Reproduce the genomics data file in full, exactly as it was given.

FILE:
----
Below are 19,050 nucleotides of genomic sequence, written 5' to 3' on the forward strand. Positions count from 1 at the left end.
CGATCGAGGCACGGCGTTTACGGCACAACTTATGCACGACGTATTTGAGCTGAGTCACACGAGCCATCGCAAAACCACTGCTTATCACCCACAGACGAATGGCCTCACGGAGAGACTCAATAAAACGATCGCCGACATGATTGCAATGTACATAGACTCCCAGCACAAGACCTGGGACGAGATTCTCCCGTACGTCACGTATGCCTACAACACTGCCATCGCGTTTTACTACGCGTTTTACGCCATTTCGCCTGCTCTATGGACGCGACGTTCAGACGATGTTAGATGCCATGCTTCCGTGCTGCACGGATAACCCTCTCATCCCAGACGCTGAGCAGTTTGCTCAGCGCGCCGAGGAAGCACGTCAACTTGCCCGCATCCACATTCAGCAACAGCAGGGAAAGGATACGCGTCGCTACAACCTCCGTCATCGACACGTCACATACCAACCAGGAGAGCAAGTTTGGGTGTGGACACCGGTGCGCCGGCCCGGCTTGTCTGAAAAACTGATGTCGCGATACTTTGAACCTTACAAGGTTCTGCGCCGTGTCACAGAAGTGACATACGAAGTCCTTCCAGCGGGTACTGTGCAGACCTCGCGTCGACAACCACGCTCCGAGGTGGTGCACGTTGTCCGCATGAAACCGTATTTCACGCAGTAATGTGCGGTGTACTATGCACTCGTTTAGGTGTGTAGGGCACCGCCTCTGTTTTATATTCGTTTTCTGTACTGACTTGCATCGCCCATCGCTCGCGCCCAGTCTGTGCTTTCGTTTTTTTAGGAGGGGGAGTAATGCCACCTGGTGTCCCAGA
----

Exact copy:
Below are 19,050 nucleotides of genomic sequence, written 5' to 3' on the forward strand. Positions count from 1 at the left end.
CGATCGAGGCACGGCGTTTACGGCACAACTTATGCACGACGTATTTGAGCTGAGTCACACGAGCCATCGCAAAACCACTGCTTATCACCCACAGACGAATGGCCTCACGGAGAGACTCAATAAAACGATCGCCGACATGATTGCAATGTACATAGACTCCCAGCACAAGACCTGGGACGAGATTCTCCCGTACGTCACGTATGCCTACAACACTGCCATCGCGTTTTACTACGCGTTTTACGCCATTTCGCCTGCTCTATGGACGCGACGTTCAGACGATGTTAGATGCCATGCTTCCGTGCTGCACGGATAACCCTCTCATCCCAGACGCTGAGCAGTTTGCTCAGCGCGCCGAGGAAGCACGTCAACTTGCCCGCATCCACATTCAGCAACAGCAGGGAAAGGATACGCGTCGCTACAACCTCCGTCATCGACACGTCACATACCAACCAGGAGAGCAAGTTTGGGTGTGGACACCGGTGCGCCGGCCCGGCTTGTCTGAAAAACTGATGTCGCGATACTTTGAACCTTACAAGGTTCTGCGCCGTGTCACAGAAGTGACATACGAAGTCCTTCCAGCGGGTACTGTGCAGACCTCGCGTCGACAACCACGCTCCGAGGTGGTGCACGTTGTCCGCATGAAACCGTATTTCACGCAGTAATGTGCGGTGTACTATGCACTCGTTTAGGTGTGTAGGGCACCGCCTCTGTTTTATATTCGTTTTCTGTACTGACTTGCATCGCCCATCGCTCGCGCCCAGTCTGTGCTTTCGTTTTTTTAGGAGGGGGAGTAATGCCACCTGGTGTCCCAGA